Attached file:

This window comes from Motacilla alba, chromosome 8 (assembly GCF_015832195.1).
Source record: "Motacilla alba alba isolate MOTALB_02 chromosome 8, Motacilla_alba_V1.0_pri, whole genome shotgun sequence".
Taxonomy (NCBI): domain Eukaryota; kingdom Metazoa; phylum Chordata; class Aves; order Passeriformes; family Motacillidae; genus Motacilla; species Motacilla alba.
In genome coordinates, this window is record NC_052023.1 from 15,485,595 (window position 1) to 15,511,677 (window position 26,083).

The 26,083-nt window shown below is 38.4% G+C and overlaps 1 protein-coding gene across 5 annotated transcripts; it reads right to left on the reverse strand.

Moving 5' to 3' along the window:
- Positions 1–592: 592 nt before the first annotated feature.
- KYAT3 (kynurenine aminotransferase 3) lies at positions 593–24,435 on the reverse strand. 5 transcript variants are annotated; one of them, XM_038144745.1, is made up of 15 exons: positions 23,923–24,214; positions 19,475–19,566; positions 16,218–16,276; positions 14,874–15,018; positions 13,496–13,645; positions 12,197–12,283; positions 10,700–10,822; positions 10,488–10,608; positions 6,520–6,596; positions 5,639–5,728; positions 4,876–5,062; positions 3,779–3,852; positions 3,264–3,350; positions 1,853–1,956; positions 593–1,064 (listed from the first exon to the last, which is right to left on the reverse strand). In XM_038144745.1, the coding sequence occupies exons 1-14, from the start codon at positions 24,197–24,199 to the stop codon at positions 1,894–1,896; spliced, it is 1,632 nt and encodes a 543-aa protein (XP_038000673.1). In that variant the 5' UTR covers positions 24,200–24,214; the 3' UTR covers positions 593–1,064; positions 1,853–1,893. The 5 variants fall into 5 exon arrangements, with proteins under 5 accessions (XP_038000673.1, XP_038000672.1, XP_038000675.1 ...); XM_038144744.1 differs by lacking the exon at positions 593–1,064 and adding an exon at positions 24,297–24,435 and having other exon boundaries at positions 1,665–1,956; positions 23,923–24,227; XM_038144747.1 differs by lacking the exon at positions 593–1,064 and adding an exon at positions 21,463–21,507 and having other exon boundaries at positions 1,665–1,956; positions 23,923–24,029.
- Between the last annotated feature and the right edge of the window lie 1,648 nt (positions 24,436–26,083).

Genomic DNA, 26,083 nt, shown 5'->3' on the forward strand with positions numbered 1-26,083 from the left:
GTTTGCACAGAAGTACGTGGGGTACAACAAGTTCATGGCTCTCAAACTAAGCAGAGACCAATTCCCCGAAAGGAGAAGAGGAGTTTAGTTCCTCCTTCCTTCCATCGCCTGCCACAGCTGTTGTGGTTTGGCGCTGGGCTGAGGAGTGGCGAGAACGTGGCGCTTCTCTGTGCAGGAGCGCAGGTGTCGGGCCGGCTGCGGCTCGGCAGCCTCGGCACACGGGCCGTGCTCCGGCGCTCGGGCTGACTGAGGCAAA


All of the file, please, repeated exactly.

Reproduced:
This window comes from Motacilla alba, chromosome 8 (assembly GCF_015832195.1).
Source record: "Motacilla alba alba isolate MOTALB_02 chromosome 8, Motacilla_alba_V1.0_pri, whole genome shotgun sequence".
Taxonomy (NCBI): domain Eukaryota; kingdom Metazoa; phylum Chordata; class Aves; order Passeriformes; family Motacillidae; genus Motacilla; species Motacilla alba.
In genome coordinates, this window is record NC_052023.1 from 15,485,595 (window position 1) to 15,511,677 (window position 26,083).

The 26,083-nt window shown below is 38.4% G+C and overlaps 1 protein-coding gene across 5 annotated transcripts; it reads right to left on the reverse strand.

Moving 5' to 3' along the window:
- Positions 1–592: 592 nt before the first annotated feature.
- KYAT3 (kynurenine aminotransferase 3) lies at positions 593–24,435 on the reverse strand. 5 transcript variants are annotated; one of them, XM_038144745.1, is made up of 15 exons: positions 23,923–24,214; positions 19,475–19,566; positions 16,218–16,276; positions 14,874–15,018; positions 13,496–13,645; positions 12,197–12,283; positions 10,700–10,822; positions 10,488–10,608; positions 6,520–6,596; positions 5,639–5,728; positions 4,876–5,062; positions 3,779–3,852; positions 3,264–3,350; positions 1,853–1,956; positions 593–1,064 (listed from the first exon to the last, which is right to left on the reverse strand). In XM_038144745.1, the coding sequence occupies exons 1-14, from the start codon at positions 24,197–24,199 to the stop codon at positions 1,894–1,896; spliced, it is 1,632 nt and encodes a 543-aa protein (XP_038000673.1). In that variant the 5' UTR covers positions 24,200–24,214; the 3' UTR covers positions 593–1,064; positions 1,853–1,893. The 5 variants fall into 5 exon arrangements, with proteins under 5 accessions (XP_038000673.1, XP_038000672.1, XP_038000675.1 ...); XM_038144744.1 differs by lacking the exon at positions 593–1,064 and adding an exon at positions 24,297–24,435 and having other exon boundaries at positions 1,665–1,956; positions 23,923–24,227; XM_038144747.1 differs by lacking the exon at positions 593–1,064 and adding an exon at positions 21,463–21,507 and having other exon boundaries at positions 1,665–1,956; positions 23,923–24,029.
- Between the last annotated feature and the right edge of the window lie 1,648 nt (positions 24,436–26,083).

Genomic DNA, 26,083 nt, shown 5'->3' on the forward strand with positions numbered 1-26,083 from the left:
GTTTGCACAGAAGTACGTGGGGTACAACAAGTTCATGGCTCTCAAACTAAGCAGAGACCAATTCCCCGAAAGGAGAAGAGGAGTTTAGTTCCTCCTTCCTTCCATCGCCTGCCACAGCTGTTGTGGTTTGGCGCTGGGCTGAGGAGTGGCGAGAACGTGGCGCTTCTCTGTGCAGGAGCGCAGGTGTCGGGCCGGCTGCGGCTCGGCAGCCTCGGCACACGGGCCGTGCTCCGGCGCTCGGGCTGACTGAGGCAAA